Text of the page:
Here are my thoughts and ramblings concerning the Vibram Five Fingers and bare foot running.
At this time I am using the Vibrams as a training aid. My plan is to run the short distances in the Vibrams and run the long distances in my running shoes. Depending on how things go this may change as time and experience build.
My results so far have been good. The short runs have been getting better and better. I feel more comfortable running on both the road and the grass in the Vibrams. My Patellar tendon has felt much better lately. At this point I am not sure whether to attribute the reduction in pain to the barefoot running or not. I have not changed my other exercise routines. I did a run of 8 miles on Sunday and never even felt a twinge of pain from the patellar tendon. The only pain I have had lately is a slight tenderness in my right foot at the heel area. It is a non-distinct pain that does not feel like it is progressing to something more serious. My right foot has given me trouble for my entire running career so that is nothing new.
I have been reading more on increasing speed by increasing my cadence. At this point I am not sure what my normal cadence is. I cut and pasted this information concerning running cadence from http://www.rungearrun.com/resources/cadence.php.
“Running cadence is the measure of how many foot strikes either the right or left foot makes in one minute, and it's one of two factors involved in your overall speed. There are only two ways to get faster on the run: take longer steps and/or take more of them. Interestingly enough, however, observational research has shown that a runner's cadence is the least variable of these and most elite runners maintain a cadence of 85-95 regardless of pace or distance of the event. What happens is that runners adjust stride length to gander speed, and the same quick turnover with a slightly longer stride results in a faster race.”
I have reviewed many running websites that discuss increasing running speed by increasing running cadence. That seems to be a common theme among those websites. This is good because according to the barefoot running websites I have researched, successful barefoot running is also associated with a higher running cadence. Apparently when you run with a high cadence you reduce the heel strikes and actually land more flat footed or actually on the balls of your feet. This allows your foot’s natural shock absorption system to activate. Or at least that is the theory!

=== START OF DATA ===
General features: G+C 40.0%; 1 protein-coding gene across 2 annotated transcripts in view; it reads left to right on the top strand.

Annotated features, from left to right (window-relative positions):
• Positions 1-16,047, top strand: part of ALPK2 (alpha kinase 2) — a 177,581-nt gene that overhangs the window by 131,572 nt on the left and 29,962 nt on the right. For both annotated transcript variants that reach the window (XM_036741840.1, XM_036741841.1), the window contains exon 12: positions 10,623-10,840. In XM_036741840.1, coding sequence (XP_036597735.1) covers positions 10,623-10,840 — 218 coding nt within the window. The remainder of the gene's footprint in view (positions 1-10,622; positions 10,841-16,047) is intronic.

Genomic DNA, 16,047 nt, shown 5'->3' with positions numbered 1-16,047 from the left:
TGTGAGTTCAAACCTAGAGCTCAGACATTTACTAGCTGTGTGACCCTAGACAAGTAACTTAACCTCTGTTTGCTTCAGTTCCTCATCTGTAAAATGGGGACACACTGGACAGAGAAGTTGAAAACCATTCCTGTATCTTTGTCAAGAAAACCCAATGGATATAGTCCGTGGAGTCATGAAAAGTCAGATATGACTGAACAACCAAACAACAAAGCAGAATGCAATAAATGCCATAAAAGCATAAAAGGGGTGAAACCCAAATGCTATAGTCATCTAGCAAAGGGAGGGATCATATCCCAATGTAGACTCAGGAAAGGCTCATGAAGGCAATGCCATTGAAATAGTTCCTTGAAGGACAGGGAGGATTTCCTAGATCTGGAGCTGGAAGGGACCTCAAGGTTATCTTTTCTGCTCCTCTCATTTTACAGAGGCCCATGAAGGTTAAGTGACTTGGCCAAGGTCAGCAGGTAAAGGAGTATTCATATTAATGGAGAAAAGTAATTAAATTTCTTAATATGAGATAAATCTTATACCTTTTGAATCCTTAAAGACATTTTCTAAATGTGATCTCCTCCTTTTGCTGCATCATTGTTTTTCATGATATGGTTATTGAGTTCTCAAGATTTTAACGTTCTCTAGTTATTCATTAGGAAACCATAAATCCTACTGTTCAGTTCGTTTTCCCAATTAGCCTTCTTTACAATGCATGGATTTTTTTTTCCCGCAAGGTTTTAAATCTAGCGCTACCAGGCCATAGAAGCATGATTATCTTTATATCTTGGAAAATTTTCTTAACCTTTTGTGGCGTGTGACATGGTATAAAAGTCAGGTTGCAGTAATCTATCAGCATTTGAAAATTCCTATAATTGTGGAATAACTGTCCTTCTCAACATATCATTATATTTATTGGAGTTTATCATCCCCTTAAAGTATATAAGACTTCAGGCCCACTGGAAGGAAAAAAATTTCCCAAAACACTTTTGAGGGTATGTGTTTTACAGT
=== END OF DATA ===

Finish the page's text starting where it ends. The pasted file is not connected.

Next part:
I bought the Garmin foot pod this week to use in my cadence training. The foot pod is really for running on the treadmill or inside where you do not get the GPS signal. It sends the information to my Garmin 305. The foot pod is similar to a pedometer and estimates your actual mileage and pace by your stride length. However, I will be using the pod for the cadence function. I am really interested in determining my average cadence for a complete run. Hopefully by my next run the pod will be here (I ordered it from Amazon). I am going to compare my cadence in the Vibrams and my Nikes.
Final thoughts. I did a three mile run today in the snow. I did not wear the Vibrams; however, I did try to increase my speed some. During my “fast” slow run I thought of the perfect description of my running style “lumbering oaf”. Smooth graceful efficient fast running is not my style!
Have a great day!